Ab initio simulations of the degradation of biodegradable batteries

Deacon, Benjamin (2021) Ab initio simulations of the degradation of biodegradable batteries. Masters thesis, UNSPECIFIED.

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Abstract

Transient implantable medical bionics (TIMBs), such as biodegradable batteries that disappear after their operation are gaining attention. They potentially facilitate the deployment of novel instructive biomaterials for regenerative medicine. Implantable, biodegradable and biocompatible batteries may be capable of satisfying the power requirements of some biomedical devices before harmlessly degrading. One material of particular interest for the construction of biodegradable batteries is Bombyx Mori silk. Lancaster University is developing a biodegradable battery that will utilise silk both in the electrolyte and to encase the battery. Using the silk offers the battery a degree of protection that enables the device to operate for several days before it harmlessly degrades. Key to tuning the lifetime of the battery is understanding how the structure of the silk changes under different operating conditions and how this changes the diffusivity of the cations (i.e. Mg2+) and other species such as choline nitrate used as the ionic liquid in the electrolyte. This project will aim to further this understanding through the use of quantum mechanical methods. This project quantifies the behaviour of various molecules in the presence of SF, including water, choline and Mg ions. This helps to see how the biocompatible and biodegradable batteries will behave when made from SF. This is completed via DFT simulation as to perform the experiment is unfeasible. For example, the diffusion pathway of water can not be experimentally generated. Furthermore this project has generated ramachandran plots via DFT for silk fibroin which have not been carried out on this material previously. This allows for a detailed comparison with classical mechanical data. This understanding will allow for further work to elucidate and exploit the properties of SF. Further understanding will allow for fine-tuning of how long the SF biodegradable battery will take to break down; this can be changed for the required use. This will help to understand the ions contribution to the effect on the decay rate of the electrode.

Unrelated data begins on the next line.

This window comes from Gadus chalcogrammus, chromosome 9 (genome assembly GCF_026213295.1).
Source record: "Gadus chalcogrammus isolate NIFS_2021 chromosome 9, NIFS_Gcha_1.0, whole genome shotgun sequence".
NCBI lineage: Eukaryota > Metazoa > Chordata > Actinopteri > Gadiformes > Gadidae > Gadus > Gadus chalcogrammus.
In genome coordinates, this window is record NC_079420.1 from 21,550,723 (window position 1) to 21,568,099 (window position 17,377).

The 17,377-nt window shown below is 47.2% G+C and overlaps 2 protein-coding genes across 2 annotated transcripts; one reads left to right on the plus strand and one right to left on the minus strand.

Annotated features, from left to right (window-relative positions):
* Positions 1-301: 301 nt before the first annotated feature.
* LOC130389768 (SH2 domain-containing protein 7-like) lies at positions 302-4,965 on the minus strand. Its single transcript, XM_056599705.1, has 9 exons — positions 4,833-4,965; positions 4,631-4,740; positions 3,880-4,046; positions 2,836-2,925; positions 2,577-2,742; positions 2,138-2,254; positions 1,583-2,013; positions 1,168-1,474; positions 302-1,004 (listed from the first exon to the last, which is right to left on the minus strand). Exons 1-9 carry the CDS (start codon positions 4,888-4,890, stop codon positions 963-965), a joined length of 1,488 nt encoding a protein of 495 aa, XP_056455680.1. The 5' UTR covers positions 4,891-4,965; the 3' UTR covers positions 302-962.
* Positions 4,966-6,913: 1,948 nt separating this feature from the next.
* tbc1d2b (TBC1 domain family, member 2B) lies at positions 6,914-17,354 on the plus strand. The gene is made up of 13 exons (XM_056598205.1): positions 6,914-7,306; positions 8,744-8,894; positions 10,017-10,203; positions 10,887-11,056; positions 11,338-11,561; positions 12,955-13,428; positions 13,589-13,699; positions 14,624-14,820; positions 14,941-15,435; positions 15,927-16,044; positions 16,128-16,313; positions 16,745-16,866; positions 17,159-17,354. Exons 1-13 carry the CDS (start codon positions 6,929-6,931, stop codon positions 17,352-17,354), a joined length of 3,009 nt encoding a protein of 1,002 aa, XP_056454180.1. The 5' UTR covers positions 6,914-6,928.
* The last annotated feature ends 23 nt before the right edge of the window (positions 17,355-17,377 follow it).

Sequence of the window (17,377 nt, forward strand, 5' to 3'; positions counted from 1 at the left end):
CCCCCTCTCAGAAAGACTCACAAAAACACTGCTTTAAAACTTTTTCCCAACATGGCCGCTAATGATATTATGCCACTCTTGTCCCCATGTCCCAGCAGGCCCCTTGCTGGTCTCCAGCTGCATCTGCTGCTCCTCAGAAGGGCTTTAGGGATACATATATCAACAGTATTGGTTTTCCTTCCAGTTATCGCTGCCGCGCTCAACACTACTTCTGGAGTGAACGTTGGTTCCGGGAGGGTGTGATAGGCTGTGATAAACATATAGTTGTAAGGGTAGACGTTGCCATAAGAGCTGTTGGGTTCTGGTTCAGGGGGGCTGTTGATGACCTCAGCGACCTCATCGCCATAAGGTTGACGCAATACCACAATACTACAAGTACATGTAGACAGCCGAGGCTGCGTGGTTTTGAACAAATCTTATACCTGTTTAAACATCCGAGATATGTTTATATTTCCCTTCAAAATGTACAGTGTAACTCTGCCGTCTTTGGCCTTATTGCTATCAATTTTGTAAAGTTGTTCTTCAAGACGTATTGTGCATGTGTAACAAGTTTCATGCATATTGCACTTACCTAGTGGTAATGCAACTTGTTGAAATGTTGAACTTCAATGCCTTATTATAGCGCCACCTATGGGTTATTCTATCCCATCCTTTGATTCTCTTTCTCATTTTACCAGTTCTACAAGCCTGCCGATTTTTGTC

Item Type:
Thesis (Masters)
ID Code:
153831
Deposited By:
Deposited On:
19 Apr 2021 08:55
Refereed?:
No
Published?:
Published
Last Modified:
24 Jul 2021 07:43